- Hand Trowel. A hand trowel can take the shape of a short handled garden hoe or a garden cultivator with several long prongs. Hand trowels are especially useful for getting in close to weed and aerate delicate cultivars without damaging the plants.
- Gardening shears. As well as trimming plants to keep them looking good, gardening shears are handy for removing damaged areas of plants to keep them healthy. Flower gardeners will certainly want to keep a pair of gardening shears nearby for cutting fresh bouquets to bring indoors. You'll also use your garden shears to cut back your hardy perennials at the end of the growing season.
- Garden Hose. The essential possession for beginner gardening, you'll use your garden hose to water individual plants after planting and wash loose soil from sidewalks, driveways, and paved garden paths. In addition, you'll use it to hose off other garden tools, including your most important garden tools, your hands. In the summer, you may want to attach a sprinkler to your garden hose to irrigate your garden or to provide an afternoon's entertainment for your children under the hot summer sun
Provided by: Gardening-guides.com
Lawn Sprinkler Background The lawn sprinkler is a mechanism through which water is distributed in a spray so that a residential lawn or garden is irrigated. Sprinklers may take extraordinarily large forms, such as the irrigation systems used by professional farmers to water crops in the field. Many serious gardeners employ landscaping firms to develop and install expensive, permanent sprinkler systems in the ground. However, the average American simply purchases an inexpensive plastic and metal sprinkler and attaches it to a garden hose so that the sprinkler disseminates the water evenly. Residential use lawn sprinklers take a wide variety of forms and are available in a wide variety of materials and associated prices. However, the oscillating sprinkler, with a metal arm that sprays out a fan-shaped curtain of water in an area approximately 600 ft2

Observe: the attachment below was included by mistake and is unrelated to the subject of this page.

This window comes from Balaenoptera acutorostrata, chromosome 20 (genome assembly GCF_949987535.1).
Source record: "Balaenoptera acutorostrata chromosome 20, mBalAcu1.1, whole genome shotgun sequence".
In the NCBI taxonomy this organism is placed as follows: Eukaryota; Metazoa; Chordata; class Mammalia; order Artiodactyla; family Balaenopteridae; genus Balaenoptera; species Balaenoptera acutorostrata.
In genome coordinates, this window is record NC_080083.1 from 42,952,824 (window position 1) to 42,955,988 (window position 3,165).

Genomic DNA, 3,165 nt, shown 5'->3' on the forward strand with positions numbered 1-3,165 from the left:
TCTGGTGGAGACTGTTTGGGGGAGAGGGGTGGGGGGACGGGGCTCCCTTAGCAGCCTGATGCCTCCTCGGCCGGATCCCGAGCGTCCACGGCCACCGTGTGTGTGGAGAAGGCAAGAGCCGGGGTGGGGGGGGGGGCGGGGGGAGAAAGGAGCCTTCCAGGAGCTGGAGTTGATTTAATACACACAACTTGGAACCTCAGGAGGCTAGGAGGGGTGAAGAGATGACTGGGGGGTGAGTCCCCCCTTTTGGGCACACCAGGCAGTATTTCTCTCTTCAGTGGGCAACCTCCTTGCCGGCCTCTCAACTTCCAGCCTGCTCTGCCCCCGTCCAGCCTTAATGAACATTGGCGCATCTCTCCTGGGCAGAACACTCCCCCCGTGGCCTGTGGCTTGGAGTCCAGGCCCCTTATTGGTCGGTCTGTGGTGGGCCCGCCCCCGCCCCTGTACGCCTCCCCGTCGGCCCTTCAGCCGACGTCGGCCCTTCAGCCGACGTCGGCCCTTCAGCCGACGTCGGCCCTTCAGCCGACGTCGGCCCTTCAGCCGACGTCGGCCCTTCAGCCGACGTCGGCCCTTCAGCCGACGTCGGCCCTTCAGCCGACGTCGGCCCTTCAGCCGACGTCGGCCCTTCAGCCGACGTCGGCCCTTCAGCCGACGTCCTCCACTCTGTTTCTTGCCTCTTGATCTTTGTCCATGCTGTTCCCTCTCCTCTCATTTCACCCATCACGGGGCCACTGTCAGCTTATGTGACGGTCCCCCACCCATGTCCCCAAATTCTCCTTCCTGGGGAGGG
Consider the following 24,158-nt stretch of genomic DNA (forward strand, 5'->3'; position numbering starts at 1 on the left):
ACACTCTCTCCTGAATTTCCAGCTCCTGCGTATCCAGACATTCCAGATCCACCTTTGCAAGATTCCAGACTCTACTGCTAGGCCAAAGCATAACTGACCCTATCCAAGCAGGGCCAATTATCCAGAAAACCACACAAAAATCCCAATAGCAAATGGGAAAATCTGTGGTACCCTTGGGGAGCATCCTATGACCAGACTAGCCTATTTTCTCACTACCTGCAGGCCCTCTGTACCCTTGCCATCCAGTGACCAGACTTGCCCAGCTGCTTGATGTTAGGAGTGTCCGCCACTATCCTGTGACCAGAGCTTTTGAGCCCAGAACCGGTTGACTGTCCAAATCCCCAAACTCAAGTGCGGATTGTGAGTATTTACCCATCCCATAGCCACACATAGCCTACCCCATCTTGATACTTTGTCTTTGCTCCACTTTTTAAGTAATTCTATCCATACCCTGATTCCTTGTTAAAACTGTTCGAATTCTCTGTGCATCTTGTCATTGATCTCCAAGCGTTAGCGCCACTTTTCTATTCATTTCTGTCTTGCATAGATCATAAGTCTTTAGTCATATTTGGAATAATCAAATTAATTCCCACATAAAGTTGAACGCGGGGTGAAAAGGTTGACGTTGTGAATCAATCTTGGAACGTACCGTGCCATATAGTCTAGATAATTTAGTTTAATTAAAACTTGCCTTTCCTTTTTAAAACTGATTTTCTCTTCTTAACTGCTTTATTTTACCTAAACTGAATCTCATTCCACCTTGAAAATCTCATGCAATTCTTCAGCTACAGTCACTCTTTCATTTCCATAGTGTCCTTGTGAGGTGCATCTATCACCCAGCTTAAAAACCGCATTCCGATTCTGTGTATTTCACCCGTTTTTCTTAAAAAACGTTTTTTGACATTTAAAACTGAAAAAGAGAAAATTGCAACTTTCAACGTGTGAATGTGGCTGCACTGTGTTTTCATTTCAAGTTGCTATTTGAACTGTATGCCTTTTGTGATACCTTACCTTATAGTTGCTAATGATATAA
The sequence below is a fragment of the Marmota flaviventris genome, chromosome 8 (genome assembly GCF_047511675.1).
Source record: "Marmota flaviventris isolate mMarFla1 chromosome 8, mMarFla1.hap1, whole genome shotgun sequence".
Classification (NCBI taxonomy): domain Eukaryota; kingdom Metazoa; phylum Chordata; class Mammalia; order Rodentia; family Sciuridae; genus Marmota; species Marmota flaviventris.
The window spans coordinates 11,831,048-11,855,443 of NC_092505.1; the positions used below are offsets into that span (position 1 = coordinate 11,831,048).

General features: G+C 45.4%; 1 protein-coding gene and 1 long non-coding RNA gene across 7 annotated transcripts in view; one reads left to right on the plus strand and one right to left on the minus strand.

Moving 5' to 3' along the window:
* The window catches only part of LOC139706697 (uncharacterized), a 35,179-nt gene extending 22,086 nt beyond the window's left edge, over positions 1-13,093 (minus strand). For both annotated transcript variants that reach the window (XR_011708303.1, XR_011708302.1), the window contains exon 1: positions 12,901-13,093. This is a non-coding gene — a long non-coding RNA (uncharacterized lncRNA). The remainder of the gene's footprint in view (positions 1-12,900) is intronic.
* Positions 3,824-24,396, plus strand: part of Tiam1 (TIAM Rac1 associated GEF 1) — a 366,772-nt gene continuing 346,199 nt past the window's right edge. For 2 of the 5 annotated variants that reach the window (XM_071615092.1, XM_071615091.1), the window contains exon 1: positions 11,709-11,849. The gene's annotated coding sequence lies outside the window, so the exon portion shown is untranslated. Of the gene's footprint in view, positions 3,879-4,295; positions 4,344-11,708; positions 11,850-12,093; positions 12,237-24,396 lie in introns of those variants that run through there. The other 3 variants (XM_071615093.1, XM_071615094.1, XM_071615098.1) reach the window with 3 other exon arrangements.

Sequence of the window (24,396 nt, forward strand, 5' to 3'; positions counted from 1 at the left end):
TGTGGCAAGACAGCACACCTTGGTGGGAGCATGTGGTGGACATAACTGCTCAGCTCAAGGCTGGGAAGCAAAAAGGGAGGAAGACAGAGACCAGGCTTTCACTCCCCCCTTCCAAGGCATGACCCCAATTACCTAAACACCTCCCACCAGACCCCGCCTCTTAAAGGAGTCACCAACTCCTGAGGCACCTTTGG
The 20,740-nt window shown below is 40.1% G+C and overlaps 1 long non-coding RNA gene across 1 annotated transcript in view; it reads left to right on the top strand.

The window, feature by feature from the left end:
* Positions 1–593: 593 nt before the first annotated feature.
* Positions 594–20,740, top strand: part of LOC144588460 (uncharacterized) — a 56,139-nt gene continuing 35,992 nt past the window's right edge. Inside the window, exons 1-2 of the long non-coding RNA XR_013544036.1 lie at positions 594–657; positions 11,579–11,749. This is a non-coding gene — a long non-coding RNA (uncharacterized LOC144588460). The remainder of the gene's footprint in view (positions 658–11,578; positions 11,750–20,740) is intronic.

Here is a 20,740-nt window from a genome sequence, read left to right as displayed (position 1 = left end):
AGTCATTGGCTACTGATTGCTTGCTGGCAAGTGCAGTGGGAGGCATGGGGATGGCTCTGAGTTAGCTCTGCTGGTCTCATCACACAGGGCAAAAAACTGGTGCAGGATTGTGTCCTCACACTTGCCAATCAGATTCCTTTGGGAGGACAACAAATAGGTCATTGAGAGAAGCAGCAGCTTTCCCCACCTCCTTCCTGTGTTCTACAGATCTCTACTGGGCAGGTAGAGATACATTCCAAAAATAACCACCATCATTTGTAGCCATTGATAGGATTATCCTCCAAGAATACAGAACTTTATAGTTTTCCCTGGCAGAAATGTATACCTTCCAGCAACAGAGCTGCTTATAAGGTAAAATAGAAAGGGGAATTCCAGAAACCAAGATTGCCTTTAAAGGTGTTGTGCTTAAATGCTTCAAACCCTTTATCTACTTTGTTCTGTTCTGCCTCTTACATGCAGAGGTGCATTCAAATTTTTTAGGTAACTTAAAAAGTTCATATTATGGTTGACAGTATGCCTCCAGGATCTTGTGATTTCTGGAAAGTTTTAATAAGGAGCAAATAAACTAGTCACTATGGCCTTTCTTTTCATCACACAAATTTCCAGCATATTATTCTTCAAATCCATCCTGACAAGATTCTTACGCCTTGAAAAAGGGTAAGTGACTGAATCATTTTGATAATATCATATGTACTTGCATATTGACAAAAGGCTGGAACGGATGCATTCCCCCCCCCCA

), is likely the most popular. Such oscillating sprinklers sell for well under $10, but can be over $40. The permanency of the materials generally determines the price.
The less expensive, plastic and aluminum oscillating sprinkler is very simple in construction and in operation. Most include only a base that enables the piece to seat securely on the lawn, an oscillating arm, a bracket with regulating cam (it controls the width of the fan spray as it moves the spray arm), the mechanical motor, and the connectors to the garden hose. The oscillating sprinkler works on the principle that water provides the power to move the elliptical cam (or heart-shaped cam in some models) which moves the sprinkler arm. Water spins a simple turbine which must be attached to a series of gears stacked up (called a gear train) to slow down the speed of the water.
Without the insertion of the gear train the cam and the oscillating arm would move much too quickly. The gear train reduces the speed of the incoming water so that the cam moves at only about one mile per hour.
History The advent of the residential lawn sprinkler is inextricably bound with Americans' desire to cultivate the yard for fun and aesthetic reasons and not for farming purposes. In fact, Americans of the seventeenth and eighteenth centuries did not think much of developing bucolic spaces in and around their homes. The town square in New England, now gorgeous green pastures, was a scruffy piece of land in which cattle could graze. In the nineteenth century attitudes toward the cultivation of the lawn change for two reasons. First, more Americans moved out of the city to the evolving suburbs as rail transportation enabled them to live further from places of business. As they moved out where there was space for gardens there was the urge to work the lawn as a hobby. Beautifying the home and garden were thought to strengthen the family. Secondly, Victorian Americans began to long for the rural New England they thought they were losing while others wanted to emulate the pastoral estates developing in England. Notable landscape architects urged Americans to beautify their property and published treatises and designs to help them achieve this goal.